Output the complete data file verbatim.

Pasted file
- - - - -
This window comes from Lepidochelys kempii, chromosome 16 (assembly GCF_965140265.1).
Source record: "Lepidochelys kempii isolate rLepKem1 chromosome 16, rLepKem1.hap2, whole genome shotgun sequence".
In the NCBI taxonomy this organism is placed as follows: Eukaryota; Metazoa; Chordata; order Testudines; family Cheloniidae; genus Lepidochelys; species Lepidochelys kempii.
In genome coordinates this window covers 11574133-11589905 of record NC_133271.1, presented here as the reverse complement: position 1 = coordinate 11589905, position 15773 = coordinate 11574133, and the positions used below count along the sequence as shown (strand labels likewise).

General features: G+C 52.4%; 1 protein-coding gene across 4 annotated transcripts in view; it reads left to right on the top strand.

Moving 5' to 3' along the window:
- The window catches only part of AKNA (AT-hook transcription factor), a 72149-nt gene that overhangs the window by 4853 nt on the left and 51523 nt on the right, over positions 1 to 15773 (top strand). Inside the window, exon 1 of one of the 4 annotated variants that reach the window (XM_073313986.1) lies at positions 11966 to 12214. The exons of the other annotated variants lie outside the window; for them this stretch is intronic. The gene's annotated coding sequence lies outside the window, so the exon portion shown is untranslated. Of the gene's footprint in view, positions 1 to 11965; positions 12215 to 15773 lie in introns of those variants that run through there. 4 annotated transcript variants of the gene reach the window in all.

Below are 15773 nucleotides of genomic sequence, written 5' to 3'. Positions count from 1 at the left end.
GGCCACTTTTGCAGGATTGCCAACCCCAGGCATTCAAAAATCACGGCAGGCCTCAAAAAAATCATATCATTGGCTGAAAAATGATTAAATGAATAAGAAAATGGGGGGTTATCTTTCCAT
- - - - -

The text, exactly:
This window comes from Lepidochelys kempii, chromosome 16 (assembly GCF_965140265.1).
Source record: "Lepidochelys kempii isolate rLepKem1 chromosome 16, rLepKem1.hap2, whole genome shotgun sequence".
In the NCBI taxonomy this organism is placed as follows: Eukaryota; Metazoa; Chordata; order Testudines; family Cheloniidae; genus Lepidochelys; species Lepidochelys kempii.
In genome coordinates this window covers 11574133-11589905 of record NC_133271.1, presented here as the reverse complement: position 1 = coordinate 11589905, position 15773 = coordinate 11574133, and the positions used below count along the sequence as shown (strand labels likewise).

General features: G+C 52.4%; 1 protein-coding gene across 4 annotated transcripts in view; it reads left to right on the top strand.

Moving 5' to 3' along the window:
- The window catches only part of AKNA (AT-hook transcription factor), a 72149-nt gene that overhangs the window by 4853 nt on the left and 51523 nt on the right, over positions 1 to 15773 (top strand). Inside the window, exon 1 of one of the 4 annotated variants that reach the window (XM_073313986.1) lies at positions 11966 to 12214. The exons of the other annotated variants lie outside the window; for them this stretch is intronic. The gene's annotated coding sequence lies outside the window, so the exon portion shown is untranslated. Of the gene's footprint in view, positions 1 to 11965; positions 12215 to 15773 lie in introns of those variants that run through there. 4 annotated transcript variants of the gene reach the window in all.

Below are 15773 nucleotides of genomic sequence, written 5' to 3'. Positions count from 1 at the left end.
GGCCACTTTTGCAGGATTGCCAACCCCAGGCATTCAAAAATCACGGCAGGCCTCAAAAAAATCATATCATTGGCTGAAAAATGATTAAATGAATAAGAAAATGGGGGGTTATCTTTCCAT